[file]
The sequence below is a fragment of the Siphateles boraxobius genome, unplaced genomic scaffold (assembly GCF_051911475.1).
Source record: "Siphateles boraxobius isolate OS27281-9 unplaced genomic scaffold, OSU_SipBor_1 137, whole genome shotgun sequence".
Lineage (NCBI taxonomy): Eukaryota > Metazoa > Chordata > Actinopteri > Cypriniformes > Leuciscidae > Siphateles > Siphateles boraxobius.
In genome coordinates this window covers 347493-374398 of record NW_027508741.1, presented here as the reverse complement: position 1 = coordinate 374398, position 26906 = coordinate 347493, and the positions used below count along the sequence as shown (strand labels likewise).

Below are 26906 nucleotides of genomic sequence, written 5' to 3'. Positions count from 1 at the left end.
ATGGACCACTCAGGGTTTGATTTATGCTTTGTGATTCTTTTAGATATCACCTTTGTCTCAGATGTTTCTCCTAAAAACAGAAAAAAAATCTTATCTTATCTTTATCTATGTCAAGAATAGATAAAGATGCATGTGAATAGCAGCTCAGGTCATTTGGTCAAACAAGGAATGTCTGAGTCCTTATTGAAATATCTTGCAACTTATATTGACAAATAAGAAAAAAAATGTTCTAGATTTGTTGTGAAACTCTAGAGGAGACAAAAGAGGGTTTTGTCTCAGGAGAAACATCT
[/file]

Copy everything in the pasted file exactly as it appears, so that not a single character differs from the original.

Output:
The sequence below is a fragment of the Siphateles boraxobius genome, unplaced genomic scaffold (assembly GCF_051911475.1).
Source record: "Siphateles boraxobius isolate OS27281-9 unplaced genomic scaffold, OSU_SipBor_1 137, whole genome shotgun sequence".
Lineage (NCBI taxonomy): Eukaryota > Metazoa > Chordata > Actinopteri > Cypriniformes > Leuciscidae > Siphateles > Siphateles boraxobius.
In genome coordinates this window covers 347493-374398 of record NW_027508741.1, presented here as the reverse complement: position 1 = coordinate 374398, position 26906 = coordinate 347493, and the positions used below count along the sequence as shown (strand labels likewise).

Below are 26906 nucleotides of genomic sequence, written 5' to 3'. Positions count from 1 at the left end.
ATGGACCACTCAGGGTTTGATTTATGCTTTGTGATTCTTTTAGATATCACCTTTGTCTCAGATGTTTCTCCTAAAAACAGAAAAAAAATCTTATCTTATCTTTATCTATGTCAAGAATAGATAAAGATGCATGTGAATAGCAGCTCAGGTCATTTGGTCAAACAAGGAATGTCTGAGTCCTTATTGAAATATCTTGCAACTTATATTGACAAATAAGAAAAAAAATGTTCTAGATTTGTTGTGAAACTCTAGAGGAGACAAAAGAGGGTTTTGTCTCAGGAGAAACATCT